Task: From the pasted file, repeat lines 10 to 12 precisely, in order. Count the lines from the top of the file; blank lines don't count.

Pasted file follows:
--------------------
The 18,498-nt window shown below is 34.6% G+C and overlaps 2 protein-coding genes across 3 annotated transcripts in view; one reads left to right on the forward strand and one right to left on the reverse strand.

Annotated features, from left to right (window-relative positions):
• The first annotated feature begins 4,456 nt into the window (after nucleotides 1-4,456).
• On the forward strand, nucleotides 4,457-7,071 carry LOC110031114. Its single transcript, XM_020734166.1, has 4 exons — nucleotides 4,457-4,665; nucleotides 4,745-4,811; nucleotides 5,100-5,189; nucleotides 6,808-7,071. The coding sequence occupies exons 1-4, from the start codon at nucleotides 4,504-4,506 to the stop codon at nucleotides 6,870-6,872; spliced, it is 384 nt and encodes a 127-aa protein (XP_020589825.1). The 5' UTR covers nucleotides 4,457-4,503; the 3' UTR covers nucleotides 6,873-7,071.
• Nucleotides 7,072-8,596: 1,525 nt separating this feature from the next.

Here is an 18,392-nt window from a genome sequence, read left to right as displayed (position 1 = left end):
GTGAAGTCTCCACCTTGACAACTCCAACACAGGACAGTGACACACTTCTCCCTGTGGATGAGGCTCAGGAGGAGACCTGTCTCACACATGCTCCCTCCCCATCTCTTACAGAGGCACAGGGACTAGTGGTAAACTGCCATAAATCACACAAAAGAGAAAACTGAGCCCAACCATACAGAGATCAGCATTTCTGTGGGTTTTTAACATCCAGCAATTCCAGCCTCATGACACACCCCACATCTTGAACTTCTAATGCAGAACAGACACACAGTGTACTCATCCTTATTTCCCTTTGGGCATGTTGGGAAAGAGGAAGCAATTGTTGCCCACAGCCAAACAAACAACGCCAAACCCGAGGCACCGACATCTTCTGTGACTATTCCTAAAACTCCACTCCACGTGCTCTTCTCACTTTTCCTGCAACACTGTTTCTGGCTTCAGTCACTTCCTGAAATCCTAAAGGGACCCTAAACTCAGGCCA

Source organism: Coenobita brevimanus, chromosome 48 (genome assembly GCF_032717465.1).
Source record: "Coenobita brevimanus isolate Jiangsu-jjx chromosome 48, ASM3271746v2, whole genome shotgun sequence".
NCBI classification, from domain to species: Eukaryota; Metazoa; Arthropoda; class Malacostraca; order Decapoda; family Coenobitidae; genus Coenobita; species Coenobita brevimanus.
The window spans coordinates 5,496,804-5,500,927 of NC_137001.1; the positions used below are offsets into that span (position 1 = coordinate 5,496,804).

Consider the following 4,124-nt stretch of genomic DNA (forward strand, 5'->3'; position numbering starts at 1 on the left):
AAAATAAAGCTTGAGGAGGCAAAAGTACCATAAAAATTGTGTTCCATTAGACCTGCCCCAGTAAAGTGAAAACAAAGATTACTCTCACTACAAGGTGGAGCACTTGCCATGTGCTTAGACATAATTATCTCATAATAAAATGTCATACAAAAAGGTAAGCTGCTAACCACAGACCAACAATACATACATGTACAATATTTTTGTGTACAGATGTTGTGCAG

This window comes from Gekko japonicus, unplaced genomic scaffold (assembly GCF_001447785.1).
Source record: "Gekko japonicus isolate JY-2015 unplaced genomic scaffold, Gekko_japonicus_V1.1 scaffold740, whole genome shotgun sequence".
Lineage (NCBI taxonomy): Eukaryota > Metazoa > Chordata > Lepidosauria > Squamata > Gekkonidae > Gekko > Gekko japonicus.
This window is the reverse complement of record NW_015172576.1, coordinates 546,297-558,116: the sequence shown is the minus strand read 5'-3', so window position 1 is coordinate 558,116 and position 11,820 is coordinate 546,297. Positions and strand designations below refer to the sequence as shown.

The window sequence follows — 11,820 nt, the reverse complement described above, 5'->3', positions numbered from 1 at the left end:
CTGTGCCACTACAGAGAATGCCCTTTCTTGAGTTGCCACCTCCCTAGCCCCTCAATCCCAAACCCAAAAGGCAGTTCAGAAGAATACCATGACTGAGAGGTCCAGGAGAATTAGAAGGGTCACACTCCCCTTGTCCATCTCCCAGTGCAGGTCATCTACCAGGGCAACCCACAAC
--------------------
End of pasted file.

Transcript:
NCBI classification, from domain to species: Eukaryota; Metazoa; Arthropoda; class Malacostraca; order Decapoda; family Coenobitidae; genus Coenobita; species Coenobita brevimanus.
The window spans coordinates 5,496,804-5,500,927 of NC_137001.1; the positions used below are offsets into that span (position 1 = coordinate 5,496,804).

Consider the following 4,124-nt stretch of genomic DNA (forward strand, 5'->3'; position numbering starts at 1 on the left):